Intro: The Raspberry Pi 3, an in Depth Look...
The Raspberry Pi 3 is here. The latest version of the credit card-sized computer comes a whole year after the launch of its predecessor, the Raspberry Pi 2 and four years after the launch of the original Raspberry Pi, has its own set of upgrades. Here’s the highlights: it’s faster, it has the exact same form-factor, and yes, it has wireless on it.
Step 1: FORM FACTOR
The Raspberry Pi 3, with four USB 2.0 ports and a 100mb/s ethernet, a 3.5mm audio jack with a composite video output over the same port via a non standard connector, a full size HDMI 1.3a connector, a micro USB type B(5V, 2Amp) connector for power, a micro SDHC card slot, a CSI camera connector, a DSI display connector, 40 GPIO male pins, shares its form factor with its predecessor, so much so, that it perfectly fits in any one of the cases made for the Raspberry Pi 2. The good news though, that it also includes onboard Wireless connectivity.
Step 2: SoC
Built specifically for the new Pi 3, the Broadcom BCM2837 system-on-chip (SoC) includes four high-performance ARM Cortex-A53 processing cores running at 1.2GHz implementing the ARMv8-A 64 bit instruction set, with 32kB Level 1 and 512kB Level 2 cache memory, a VideoCore IV graphics processor, and is linked to a 1GB LPDDR2 memory module on the rear of the board.
Step 3: OVERCLOCKING
Due to the soaring temperatures this chip does not support overclocking by default, unlike its predecessor which does, but it can be configured from the terminal by some special commands considering you have fitted a heatsink onto it which is now a necessity(atleast i consider it as one). Reports show that the chip can be overclocked to upto 1.45GHz with proper methods of cooling and a decent voltage offset, also i'll be shortly publishing another instructable about overclocking the Raspberry Pi 3.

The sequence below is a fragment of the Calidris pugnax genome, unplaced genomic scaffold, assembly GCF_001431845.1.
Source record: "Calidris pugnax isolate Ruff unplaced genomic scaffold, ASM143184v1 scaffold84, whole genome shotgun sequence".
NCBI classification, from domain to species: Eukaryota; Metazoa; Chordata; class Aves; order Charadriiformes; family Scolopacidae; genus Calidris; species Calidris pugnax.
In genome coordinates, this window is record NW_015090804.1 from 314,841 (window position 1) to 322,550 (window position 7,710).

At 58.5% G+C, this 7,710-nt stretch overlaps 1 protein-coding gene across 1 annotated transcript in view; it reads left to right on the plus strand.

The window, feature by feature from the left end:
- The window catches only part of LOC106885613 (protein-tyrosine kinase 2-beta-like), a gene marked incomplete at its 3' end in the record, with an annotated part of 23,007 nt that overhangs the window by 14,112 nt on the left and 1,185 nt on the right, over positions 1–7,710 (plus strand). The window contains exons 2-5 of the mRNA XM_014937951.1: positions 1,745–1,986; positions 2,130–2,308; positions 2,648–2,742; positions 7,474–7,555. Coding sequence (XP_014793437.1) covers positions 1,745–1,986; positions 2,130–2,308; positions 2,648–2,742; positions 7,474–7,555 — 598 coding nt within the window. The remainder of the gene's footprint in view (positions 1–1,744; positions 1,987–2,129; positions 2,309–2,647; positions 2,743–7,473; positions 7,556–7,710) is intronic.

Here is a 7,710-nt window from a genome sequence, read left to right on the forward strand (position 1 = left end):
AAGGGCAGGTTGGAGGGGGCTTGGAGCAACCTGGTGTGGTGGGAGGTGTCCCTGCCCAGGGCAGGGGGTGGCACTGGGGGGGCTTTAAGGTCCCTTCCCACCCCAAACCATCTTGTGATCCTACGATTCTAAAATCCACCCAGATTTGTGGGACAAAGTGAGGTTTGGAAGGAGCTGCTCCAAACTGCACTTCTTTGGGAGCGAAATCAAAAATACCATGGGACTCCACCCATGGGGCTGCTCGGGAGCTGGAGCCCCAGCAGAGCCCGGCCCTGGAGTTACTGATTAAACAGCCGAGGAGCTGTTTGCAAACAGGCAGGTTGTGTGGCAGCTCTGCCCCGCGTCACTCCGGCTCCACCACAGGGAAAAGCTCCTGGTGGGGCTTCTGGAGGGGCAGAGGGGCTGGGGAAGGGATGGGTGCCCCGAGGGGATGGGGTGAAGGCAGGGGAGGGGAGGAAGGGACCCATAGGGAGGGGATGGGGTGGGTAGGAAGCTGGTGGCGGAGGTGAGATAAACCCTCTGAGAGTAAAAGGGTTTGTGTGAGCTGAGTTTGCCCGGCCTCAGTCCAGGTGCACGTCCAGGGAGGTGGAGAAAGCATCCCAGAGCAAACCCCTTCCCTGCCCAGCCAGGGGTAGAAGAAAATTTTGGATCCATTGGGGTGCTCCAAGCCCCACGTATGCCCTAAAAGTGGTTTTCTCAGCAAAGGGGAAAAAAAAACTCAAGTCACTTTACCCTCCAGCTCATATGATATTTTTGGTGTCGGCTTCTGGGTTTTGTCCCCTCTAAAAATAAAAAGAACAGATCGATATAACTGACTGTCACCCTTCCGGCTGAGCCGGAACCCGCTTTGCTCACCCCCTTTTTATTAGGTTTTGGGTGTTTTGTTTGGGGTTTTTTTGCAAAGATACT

Step 4: BENCHMARKS
Recent comparisons from all over the world show that the CPU performance of the Pi 3 is about twice compared to that of the Pi 2 whereas there's an increment of ten fold when compared to the original Raspberry Pi. The experience is better than ever, thanks to the 64bit microarchitecture being the major change. The GPU is the same as earlier, the Broadcom VideoCore IV even the USB controller is same as before, but don't worry' that's not gonna slow the RPi 3 down. Note that There aren't huge differences in the booting times or application startup times, the 64bit advantage comes into light when we use CPU bound titles like LibreOffice and GIMP.
Step 5: GPIO
The Raspberry Pi 3 features the same 40-pin general-purpose input-output (GPIO) header as all the Pis going back to the Model B+ and Model A+. Any existing GPIO hardware will work without modification; the only change is a switch to which UART is exposed on the GPIO’s pins, but that’s handled internally by the operating system.
Step 6: USB CONTROLLER